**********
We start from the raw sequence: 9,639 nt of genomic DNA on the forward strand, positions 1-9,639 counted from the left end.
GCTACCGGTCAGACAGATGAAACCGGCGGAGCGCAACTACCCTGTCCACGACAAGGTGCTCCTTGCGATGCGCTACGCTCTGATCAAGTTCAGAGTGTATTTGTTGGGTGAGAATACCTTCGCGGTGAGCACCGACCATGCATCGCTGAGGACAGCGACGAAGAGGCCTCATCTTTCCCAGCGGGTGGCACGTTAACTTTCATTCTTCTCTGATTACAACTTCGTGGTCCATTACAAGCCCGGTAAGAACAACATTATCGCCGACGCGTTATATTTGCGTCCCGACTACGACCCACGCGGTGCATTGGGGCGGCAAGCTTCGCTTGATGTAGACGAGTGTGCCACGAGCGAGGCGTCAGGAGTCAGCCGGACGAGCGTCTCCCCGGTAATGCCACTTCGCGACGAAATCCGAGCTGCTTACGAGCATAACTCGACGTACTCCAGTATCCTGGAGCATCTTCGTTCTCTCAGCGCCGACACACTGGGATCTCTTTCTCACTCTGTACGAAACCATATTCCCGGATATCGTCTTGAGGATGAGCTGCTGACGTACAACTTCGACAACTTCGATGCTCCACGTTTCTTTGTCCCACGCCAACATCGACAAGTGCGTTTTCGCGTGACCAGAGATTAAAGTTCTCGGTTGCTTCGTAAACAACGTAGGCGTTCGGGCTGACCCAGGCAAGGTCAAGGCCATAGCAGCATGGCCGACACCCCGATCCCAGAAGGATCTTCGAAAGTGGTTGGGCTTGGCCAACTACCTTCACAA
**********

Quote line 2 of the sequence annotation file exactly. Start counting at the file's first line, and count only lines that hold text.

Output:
GCTACCGGTCAGACAGATGAAACCGGCGGAGCGCAACTACCCTGTCCACGACAAGGTGCTCCTTGCGATGCGCTACGCTCTGATCAAGTTCAGAGTGTATTTGTTGGGTGAGAATACCTTCGCGGTGAGCACCGACCATGCATCGCTGAGGACAGCGACGAAGAGGCCTCATCTTTCCCAGCGGGTGGCACGTTAACTTTCATTCTTCTCTGATTACAACTTCGTGGTCCATTACAAGCCCGGTAAGAACAACATTATCGCCGACGCGTTATATTTGCGTCCCGACTACGACCCACGCGGTGCATTGGGGCGGCAAGCTTCGCTTGATGTAGACGAGTGTGCCACGAGCGAGGCGTCAGGAGTCAGCCGGACGAGCGTCTCCCCGGTAATGCCACTTCGCGACGAAATCCGAGCTGCTTACGAGCATAACTCGACGTACTCCAGTATCCTGGAGCATCTTCGTTCTCTCAGCGCCGACACACTGGGATCTCTTTCTCACTCTGTACGAAACCATATTCCCGGATATCGTCTTGAGGATGAGCTGCTGACGTACAACTTCGACAACTTCGATGCTCCACGTTTCTTTGTCCCACGCCAACATCGACAAGTGCGTTTTCGCGTGACCAGAGATTAAAGTTCTCGGTTGCTTCGTAAACAACGTAGGCGTTCGGGCTGACCCAGGCAAGGTCAAGGCCATAGCAGCATGGCCGACACCCCGATCCCAGAAGGATCTTCGAAAGTGGTTGGGCTTGGCCAACTACCTTCACAA